UCI, the road racing governing body, is stepping into gravel events, the industry is capitalizing on more of a mass-market approach, and gravel might be getting away from its roots. Additionally, a large percentage of bicycles dubbed gravel bikes are designed using building blocks developed specifically for racing. Maybe gravel is starting to take on too much of the race vibe? Perhaps that’s a product of smaller tires, bikes built for speed, and drop bars in general, which were essentially invented to get cyclists into the aero position. Some people prefer drop bars based on their own history with cycling, but for others, it might just be a default because that’s what they’ve seen.
I, for one, think that gravel bikes might be a little bit misleading for some folks new to off-pavement cycling. Folks who are looking for one bike that can handle most terrain, is comfortable on long rides, and offers loads of versatility. Folks who want to ride a little bit of everything and not just fast gravel and “B-roads,” whatever those are. Often, off-road cycling involves a lot more than smooth smooth, hardpacked dirt and gravel. Off-camber two-track, steep and loose gradients, deep and chunky areas, and other such challenging bits often enter rides and routes that are made in the spirit of off-road cycling. There are probably better options for many of these people.
In the past, I’ve often recommended a hardtail or rigid mountain bike to those entering cycling and looking for their first bike because they were inspired by a bikepacking route or story. Those bikes might not be the fastest, but most people don’t want or need a bike built for speed. I’ve never really enjoyed hurried pace, hanging onto the back of the pack, or group rides where speed is the governing force, and bikes built for that aren’t the best for 90% of what bikepacking is all about. A bike that can handle various terrain, provide confidence on the rough stuff, and still not be overly slow and heavy is typically the ticket.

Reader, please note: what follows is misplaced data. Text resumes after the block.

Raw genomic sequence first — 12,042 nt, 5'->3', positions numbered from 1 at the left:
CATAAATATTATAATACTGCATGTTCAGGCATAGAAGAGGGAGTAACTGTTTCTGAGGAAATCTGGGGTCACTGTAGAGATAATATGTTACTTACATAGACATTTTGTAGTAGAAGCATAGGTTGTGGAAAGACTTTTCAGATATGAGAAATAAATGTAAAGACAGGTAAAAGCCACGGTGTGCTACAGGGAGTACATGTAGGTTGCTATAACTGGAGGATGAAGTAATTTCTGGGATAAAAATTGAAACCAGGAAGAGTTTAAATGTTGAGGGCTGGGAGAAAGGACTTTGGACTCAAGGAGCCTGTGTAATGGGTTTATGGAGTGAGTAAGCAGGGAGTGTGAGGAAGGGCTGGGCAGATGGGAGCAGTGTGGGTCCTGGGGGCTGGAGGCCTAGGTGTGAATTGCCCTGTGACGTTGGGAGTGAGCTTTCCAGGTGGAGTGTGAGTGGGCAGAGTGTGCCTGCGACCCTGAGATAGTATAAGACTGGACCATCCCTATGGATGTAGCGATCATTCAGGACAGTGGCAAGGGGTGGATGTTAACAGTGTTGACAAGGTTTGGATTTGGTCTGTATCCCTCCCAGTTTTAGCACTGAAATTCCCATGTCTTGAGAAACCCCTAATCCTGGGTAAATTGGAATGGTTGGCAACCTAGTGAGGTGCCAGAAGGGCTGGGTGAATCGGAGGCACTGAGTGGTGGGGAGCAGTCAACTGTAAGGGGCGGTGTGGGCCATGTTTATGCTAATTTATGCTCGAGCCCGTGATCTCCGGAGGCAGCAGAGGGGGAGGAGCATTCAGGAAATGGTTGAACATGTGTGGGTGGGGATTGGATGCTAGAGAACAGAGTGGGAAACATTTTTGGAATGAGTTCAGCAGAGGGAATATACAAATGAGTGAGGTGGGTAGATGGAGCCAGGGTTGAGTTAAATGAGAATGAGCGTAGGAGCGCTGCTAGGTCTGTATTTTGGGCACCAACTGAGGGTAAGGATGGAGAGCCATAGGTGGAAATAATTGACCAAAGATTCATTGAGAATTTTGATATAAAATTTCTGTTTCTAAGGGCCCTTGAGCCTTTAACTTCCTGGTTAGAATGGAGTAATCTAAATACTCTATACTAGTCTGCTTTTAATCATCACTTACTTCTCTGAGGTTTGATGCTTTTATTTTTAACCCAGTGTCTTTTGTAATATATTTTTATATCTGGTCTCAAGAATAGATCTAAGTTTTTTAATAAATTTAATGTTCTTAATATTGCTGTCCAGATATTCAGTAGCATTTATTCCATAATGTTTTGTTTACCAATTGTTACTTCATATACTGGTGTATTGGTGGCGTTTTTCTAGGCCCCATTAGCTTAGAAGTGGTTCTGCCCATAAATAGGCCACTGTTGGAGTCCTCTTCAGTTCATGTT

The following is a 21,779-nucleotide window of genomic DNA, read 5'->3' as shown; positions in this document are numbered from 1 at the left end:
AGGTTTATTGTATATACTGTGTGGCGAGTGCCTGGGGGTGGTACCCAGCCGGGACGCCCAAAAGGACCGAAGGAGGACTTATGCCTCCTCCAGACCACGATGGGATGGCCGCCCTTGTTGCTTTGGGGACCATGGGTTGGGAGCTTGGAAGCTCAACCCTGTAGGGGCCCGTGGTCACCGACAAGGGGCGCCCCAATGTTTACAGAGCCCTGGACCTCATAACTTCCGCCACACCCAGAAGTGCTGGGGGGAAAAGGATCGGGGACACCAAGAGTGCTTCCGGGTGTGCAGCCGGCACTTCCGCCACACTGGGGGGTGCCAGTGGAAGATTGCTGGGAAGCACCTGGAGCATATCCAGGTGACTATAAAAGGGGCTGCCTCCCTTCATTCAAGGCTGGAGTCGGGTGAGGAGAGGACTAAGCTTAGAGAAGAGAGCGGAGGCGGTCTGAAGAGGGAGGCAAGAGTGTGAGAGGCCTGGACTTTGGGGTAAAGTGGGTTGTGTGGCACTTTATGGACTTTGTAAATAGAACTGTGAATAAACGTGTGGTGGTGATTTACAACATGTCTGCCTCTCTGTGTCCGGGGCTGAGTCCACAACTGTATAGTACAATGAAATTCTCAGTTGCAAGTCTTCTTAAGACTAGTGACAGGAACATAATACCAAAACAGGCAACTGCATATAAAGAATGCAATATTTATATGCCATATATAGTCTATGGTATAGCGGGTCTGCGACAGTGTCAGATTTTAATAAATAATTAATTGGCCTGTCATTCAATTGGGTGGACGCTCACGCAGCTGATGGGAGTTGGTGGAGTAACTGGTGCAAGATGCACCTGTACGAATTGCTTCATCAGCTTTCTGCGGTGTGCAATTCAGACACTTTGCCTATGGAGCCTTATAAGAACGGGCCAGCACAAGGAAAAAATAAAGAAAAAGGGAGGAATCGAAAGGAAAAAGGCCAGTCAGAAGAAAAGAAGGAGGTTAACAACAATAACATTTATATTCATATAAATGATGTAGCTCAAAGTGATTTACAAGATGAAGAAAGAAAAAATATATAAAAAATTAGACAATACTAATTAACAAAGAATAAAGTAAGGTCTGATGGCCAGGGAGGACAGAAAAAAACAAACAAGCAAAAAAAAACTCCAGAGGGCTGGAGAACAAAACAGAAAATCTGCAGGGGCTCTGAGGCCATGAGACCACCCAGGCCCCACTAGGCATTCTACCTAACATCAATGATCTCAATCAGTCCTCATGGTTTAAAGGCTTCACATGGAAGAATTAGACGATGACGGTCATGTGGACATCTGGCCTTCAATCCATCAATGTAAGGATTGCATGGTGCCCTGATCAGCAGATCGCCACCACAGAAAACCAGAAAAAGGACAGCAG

What’s an ATB, nowadays?
Fortunately, clever minds and risk-taking brands on the fringes of the industry are paying attention and creating solutions to fill in these missing gaps. Many of the newer “gravel” bikes are getting burlier and bigger. There’s a propensity toward fast-rolling 2.4” tires, far more stable geometries, and bikes that have bigger gear ranges alongside provisions for dropper seat posts. The most common comment we see in the conversation section of the site is, “Isn’t this just a 90s mountain bike?” The answer to that is yes—kind of. Many of these bikes look like 90s mountain bikes, but next to modern mountain bikes, they’re destined for a slightly different purpose. What they’re reacting to are, in fact, ATBs. And there are a lot of people pushing to bring back the term ATB and bikes that might just be the perfect fit for this in-between genre.
Conversely, much of the industry seems to be trying to find its way to ATBs by just making the tires bigger on gravel bikes, an attitude that’s essentially just turning the “bigger is more rad, bro” dial. As fellow ATB proponent Joe Cruz summarized, “The thing that’s missing is a clearer sense of the raison d’etre of an ATB. When your starting point is going drop-bar fast on aggro group rides, that approach influences frame materials, geometry, appearance, gearing, everything. The soul of ATBs—and angling for a different name, really, is to signal this change of design emphasis—is versatile adventurous pedaling with an attitude of openness to the environment.”
Three Opinions Converge in a Mellow Wood
Joe adds, “Thinking about ATBs, my wish list is a steel frame made for 29 x 2.2” tires, flat bars, and disc brakes. It needs to be lightweight, with a geometry that’s not too slack because I do want to ride it on long gravel/dirt road rides. It needs bottle mounts on the fork and under downtube, a big gear range, and a roomy main triangle. And not outrageously expensive.”